in which one chief would establish dominance and control over the lands and
people connected w. other leaders. Part of the argument here for saying that
the relationship among the chiefs is ranked and not hierarchical is based on
ideology, that is, what the Pohnpeians say about it (which does constrain what
the chiefs can actually do and what people can do in relation to them); part of
the argument is based on how Pohnpeians conduct activities involving the
chiefs, and whether there are observable command/control relationships.
As far as "embodiment relationships,
Whether relationships of "embodiment" exist or not has to be based on analysis
of some sort of symbolic discourse, whether it's verbal discourse (ideology) or
nonverbal (what Suzanne Langer called "nondiscursive") symbolisms like the
movements or food prestations and distributions that are part of ritual
feasting (e.g., the Nahnmwarki of Madolenihmw cannot decide, at a feast that is
n't taking place in Madolenihmw, how food is going to be redistributed to non-
Madolenihmw people.He should be seatedin the highest-ranking seat in the meetin
g house that was built as a Pohnpei-wide meeting house behind the governors'
house, but in that context he won't be able to redistribute food to non-Madolen
ihmw people; hence I would argue that he does not "embody" Pohnpei as a whole,
not as a personage by himself).
Throughout Micronesia, there are part/whole hierarchical levels of communi
ty that have ranked, NOT hierarchical, relationships between leaders at the
highest level of community -- that has causedproblems for foreign administrator
s, who, like you, do tend to think these things should coexist, so they ask for
" the chief of the island" and creat one if he doesn't exist. Even in Yap,
which I would argue has the most hierarchical traditional political organiz-
ation of the islands now in the Fed. States of Micronesia, at the topmost level
of the political organization of the island (and including the traditional
vassal relationships to the atolls to the east) there is a triumvirate of 3
triads of estates that represent the whole of Yap, and those estates have a
ranked and not hierarchical relationship among themselves -- no one of them
represents the whole of Yap, not even the triad (or the estate that triad
) that is spoken of as the highest ranking (or the "eldest" -- pilbithir).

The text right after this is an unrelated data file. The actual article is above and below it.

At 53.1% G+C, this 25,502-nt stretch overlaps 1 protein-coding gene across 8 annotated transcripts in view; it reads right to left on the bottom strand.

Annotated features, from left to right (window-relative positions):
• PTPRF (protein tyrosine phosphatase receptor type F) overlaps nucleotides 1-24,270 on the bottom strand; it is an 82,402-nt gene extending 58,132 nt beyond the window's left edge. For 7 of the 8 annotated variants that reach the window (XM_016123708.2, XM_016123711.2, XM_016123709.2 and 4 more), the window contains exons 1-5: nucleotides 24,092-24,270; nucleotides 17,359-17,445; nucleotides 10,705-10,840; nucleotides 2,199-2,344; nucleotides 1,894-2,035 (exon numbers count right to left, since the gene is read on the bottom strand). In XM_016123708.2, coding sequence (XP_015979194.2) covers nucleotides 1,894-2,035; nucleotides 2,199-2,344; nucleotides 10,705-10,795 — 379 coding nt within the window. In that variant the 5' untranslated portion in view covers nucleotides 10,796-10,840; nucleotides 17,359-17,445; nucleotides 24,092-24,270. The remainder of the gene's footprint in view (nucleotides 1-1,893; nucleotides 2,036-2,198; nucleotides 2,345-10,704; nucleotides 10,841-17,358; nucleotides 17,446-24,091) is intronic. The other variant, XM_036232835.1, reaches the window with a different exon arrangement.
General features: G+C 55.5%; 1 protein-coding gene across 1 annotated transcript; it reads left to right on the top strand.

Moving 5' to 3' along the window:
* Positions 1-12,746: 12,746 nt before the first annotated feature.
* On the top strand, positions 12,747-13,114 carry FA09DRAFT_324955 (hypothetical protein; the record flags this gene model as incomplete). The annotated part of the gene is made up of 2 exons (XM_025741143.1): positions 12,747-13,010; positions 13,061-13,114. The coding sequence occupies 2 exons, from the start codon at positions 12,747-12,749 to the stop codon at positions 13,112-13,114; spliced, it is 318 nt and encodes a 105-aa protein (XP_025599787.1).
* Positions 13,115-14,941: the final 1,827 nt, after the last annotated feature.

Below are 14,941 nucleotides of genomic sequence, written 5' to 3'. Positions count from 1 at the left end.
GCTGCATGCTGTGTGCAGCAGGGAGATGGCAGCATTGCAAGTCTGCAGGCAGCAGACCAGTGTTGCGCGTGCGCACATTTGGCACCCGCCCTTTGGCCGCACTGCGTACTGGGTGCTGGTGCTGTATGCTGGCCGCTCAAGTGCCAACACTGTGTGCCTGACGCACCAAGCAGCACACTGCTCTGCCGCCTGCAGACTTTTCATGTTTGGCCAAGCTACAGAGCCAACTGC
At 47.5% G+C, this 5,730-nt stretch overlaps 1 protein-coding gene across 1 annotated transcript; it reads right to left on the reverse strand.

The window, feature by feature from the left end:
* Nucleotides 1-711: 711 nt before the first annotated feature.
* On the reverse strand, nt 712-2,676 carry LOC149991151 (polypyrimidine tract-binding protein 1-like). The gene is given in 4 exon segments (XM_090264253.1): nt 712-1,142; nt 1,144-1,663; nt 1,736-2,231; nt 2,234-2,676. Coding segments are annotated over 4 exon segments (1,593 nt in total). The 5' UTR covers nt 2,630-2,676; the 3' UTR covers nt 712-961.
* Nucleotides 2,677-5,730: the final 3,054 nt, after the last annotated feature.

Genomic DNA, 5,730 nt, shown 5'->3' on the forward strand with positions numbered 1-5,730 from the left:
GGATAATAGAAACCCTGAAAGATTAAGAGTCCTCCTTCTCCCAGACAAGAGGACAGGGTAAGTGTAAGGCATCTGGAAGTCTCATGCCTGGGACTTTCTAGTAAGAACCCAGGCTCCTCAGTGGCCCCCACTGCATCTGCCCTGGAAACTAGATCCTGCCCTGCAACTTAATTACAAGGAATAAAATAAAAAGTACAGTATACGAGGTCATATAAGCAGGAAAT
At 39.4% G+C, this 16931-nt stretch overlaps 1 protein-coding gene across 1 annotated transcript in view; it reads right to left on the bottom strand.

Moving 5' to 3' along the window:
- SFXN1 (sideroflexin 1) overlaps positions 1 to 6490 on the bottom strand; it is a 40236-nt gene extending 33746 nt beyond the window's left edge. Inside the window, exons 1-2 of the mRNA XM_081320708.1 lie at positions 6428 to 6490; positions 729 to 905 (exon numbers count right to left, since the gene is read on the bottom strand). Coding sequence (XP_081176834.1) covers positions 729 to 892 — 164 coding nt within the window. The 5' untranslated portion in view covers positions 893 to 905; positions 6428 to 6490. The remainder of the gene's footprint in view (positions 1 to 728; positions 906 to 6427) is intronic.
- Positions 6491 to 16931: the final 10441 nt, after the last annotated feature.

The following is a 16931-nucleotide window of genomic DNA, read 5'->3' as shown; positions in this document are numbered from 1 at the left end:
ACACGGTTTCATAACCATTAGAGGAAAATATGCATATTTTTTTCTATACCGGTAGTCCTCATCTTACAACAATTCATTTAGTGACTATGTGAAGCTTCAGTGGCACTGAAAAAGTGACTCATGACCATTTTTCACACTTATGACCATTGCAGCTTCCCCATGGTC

Yapese talk about the 3 triads as 3 rocks upon which rests the pot of Yap.
One rock alone does not hold a pot up.
People do talk about rank a lot in Micronesia, and use some of the same
metaphors we do, like Pohnpeians talk about someone "going first" -- 'tieng' --
or about someone being "lapalap sang" "bigger than" somebody else or higher --
the high ranking people are called "soupeidi" -- those who look down, because
they get seated on a raised platform. Chuukese talk about someone having
"high thought" (namanam tekia) -- that's pejorative and means they're acting
snobbish; the corresponding Pohnpeian term is "aklapalap" "acting big."
Micronesians in general have a sort of ambiguous feeling about rank; being of
a higher-ranking lineage, etc. does have its advantages and other people are
supposed to show you deference (how specifically varies from island to island
and community to community) but if you act like you demand it, people won't
like you. Because of differences in how rank is publically constructed and
acted on from island to island, people from one island make judgements about
how people on other islands handle these things (if they interact w. them) --
Trukese and Pohnpeian outer islanders, for instance, tend to see Pohnpeians as
overly preoccupied w. rank, in the sense that they're stuck-up "namanam tekia"
or "aklapalap."
But in statements like the one the Yapese make about the pot, and
Pohnpeians saying "Pohnpei is not one," Micronesians talk about hierarchy,
too, and I do think it's useful to distinguish that from rank.
Thanks for your comments; I think they've helped clarify my own thinking
about this.
Eve Pinsker